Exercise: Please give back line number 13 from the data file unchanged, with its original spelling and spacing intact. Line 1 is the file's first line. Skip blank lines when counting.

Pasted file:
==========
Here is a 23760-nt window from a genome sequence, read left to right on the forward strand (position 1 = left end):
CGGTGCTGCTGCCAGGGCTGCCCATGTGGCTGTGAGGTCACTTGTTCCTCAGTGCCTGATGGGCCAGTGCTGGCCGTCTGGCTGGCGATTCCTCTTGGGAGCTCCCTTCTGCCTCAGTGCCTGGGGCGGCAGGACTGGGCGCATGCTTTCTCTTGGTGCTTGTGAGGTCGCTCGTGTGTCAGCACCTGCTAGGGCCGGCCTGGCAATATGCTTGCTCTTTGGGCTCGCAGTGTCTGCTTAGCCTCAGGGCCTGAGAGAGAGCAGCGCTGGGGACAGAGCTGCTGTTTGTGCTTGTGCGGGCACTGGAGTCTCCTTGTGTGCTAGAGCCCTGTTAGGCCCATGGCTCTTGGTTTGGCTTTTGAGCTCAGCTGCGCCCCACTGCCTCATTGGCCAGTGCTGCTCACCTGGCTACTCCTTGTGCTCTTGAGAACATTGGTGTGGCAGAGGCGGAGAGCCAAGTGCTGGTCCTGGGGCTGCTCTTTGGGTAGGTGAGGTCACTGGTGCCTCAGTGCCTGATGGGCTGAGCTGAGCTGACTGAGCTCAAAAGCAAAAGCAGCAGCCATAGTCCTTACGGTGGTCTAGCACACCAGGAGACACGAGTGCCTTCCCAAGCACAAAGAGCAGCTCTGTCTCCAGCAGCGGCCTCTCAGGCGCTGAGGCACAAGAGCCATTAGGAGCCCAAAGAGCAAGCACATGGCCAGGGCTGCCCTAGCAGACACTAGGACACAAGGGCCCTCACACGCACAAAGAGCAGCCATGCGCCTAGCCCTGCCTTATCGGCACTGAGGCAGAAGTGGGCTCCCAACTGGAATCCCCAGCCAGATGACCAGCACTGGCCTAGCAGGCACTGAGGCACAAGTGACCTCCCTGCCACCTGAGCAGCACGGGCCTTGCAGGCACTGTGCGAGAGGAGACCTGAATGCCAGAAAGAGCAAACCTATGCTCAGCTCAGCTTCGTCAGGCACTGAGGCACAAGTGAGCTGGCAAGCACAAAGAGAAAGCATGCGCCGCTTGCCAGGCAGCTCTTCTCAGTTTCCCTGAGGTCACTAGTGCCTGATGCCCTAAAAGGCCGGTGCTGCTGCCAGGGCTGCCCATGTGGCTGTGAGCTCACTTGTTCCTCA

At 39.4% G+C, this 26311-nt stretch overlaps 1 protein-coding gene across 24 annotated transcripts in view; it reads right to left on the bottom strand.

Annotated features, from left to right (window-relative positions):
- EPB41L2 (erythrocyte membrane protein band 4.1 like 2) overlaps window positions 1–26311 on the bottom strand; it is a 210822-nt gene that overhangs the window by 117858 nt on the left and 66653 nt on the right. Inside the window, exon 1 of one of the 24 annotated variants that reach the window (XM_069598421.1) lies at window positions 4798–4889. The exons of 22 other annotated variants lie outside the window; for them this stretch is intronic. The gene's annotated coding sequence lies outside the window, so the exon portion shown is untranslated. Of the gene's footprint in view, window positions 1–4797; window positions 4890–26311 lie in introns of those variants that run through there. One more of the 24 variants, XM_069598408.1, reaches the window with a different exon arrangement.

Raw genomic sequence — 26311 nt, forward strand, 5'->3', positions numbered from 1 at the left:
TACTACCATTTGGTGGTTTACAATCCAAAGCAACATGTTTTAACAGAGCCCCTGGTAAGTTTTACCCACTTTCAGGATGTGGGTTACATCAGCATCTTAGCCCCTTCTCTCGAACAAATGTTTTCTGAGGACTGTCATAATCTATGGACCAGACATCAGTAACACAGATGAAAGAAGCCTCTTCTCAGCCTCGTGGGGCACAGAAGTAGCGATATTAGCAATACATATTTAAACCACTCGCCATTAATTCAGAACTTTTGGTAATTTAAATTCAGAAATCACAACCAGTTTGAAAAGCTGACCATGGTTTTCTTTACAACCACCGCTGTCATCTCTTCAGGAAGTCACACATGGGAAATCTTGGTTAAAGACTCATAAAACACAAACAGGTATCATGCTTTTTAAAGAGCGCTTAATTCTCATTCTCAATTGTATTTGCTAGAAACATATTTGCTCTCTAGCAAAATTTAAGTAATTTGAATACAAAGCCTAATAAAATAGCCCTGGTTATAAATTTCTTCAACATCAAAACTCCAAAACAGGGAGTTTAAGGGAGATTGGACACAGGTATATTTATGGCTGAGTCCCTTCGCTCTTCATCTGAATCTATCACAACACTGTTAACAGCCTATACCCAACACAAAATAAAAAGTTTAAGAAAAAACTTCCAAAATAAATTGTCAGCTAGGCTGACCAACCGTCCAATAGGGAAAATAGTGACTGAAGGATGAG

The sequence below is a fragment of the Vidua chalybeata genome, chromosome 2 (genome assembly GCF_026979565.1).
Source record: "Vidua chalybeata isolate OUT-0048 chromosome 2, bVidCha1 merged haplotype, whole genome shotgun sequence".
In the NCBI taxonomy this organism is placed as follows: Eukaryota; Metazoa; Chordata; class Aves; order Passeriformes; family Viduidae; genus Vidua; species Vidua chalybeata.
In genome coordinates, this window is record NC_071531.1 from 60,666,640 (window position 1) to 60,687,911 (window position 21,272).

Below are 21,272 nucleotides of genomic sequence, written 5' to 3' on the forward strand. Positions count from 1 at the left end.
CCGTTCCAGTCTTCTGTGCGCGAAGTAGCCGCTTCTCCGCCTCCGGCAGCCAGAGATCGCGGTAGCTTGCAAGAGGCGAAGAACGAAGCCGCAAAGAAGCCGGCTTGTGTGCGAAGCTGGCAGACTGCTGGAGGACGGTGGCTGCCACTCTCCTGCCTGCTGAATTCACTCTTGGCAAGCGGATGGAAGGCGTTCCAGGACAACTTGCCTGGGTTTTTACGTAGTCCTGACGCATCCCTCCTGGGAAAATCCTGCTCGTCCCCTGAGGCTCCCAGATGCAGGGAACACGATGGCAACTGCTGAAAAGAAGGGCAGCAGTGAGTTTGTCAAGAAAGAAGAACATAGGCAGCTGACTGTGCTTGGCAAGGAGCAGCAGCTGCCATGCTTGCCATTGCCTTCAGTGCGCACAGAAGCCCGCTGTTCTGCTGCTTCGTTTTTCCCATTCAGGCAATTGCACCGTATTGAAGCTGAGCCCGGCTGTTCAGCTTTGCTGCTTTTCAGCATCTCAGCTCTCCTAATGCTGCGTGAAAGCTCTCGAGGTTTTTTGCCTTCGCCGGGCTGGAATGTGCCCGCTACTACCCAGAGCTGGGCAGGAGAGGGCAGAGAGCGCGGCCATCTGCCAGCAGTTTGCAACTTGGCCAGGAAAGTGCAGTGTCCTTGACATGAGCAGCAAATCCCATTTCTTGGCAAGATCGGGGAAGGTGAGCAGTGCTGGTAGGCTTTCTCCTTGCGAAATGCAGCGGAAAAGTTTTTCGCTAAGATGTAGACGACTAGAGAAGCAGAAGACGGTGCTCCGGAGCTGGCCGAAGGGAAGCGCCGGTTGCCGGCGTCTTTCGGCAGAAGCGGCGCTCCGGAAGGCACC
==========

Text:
CCGTTCCAGTCTTCTGTGCGCGAAGTAGCCGCTTCTCCGCCTCCGGCAGCCAGAGATCGCGGTAGCTTGCAAGAGGCGAAGAACGAAGCCGCAAAGAAGCCGGCTTGTGTGCGAAGCTGGCAGACTGCTGGAGGACGGTGGCTGCCACTCTCCTGCCTGCTGAATTCACTCTTGGCAAGCGGATGGAAGGCGTTCCAGGACAACTTGCCTGGGTTTTTACGTAGTCCTGACGCATCCCTCCTGGGAAAATCCTGCTCGTCCCCTGAGGCTCCCAGATGCAGGGAACACGATGGCAACTGCTGAAAAGAAGGGCAGCAGTGAGTTTGTCAAGAAAGAAGAACATAGGCAGCTGACTGTGCTTGGCAAGGAGCAGCAGCTGCCATGCTTGCCATTGCCTTCAGTGCGCACAGAAGCCCGCTGTTCTGCTGCTTCGTTTTTCCCATTCAGGCAATTGCACCGTATTGAAGCTGAGCCCGGCTGTTCAGCTTTGCTGCTTTTCAGCATCTCAGCTCTCCTAATGCTGCGTGAAAGCTCTCGAGGTTTTTTGCCTTCGCCGGGCTGGAATGTGCCCGCTACTACCCAGAGCTGGGCAGGAGAGGGCAGAGAGCGCGGCCATCTGCCAGCAGTTTGCAACTTGGCCAGGAAAGTGCAGTGTCCTTGACATGAGCAGCAAATCCCATTTCTTGGCAAGATCGGGGAAGGTGAGCAGTGCTGGTAGGCTTTCTCCTTGCGAAATGCAGCGGAAAAGTTTTTCGCTAAGATGTAGACGACTAGAGAAGCAGAAGACGGTGCTCCGGAGCTGGCCGAAGGGAAGCGCCGGTTGCCGGCGTCTTTCGGCAGAAGCGGCGCTCCGGAAGGCACC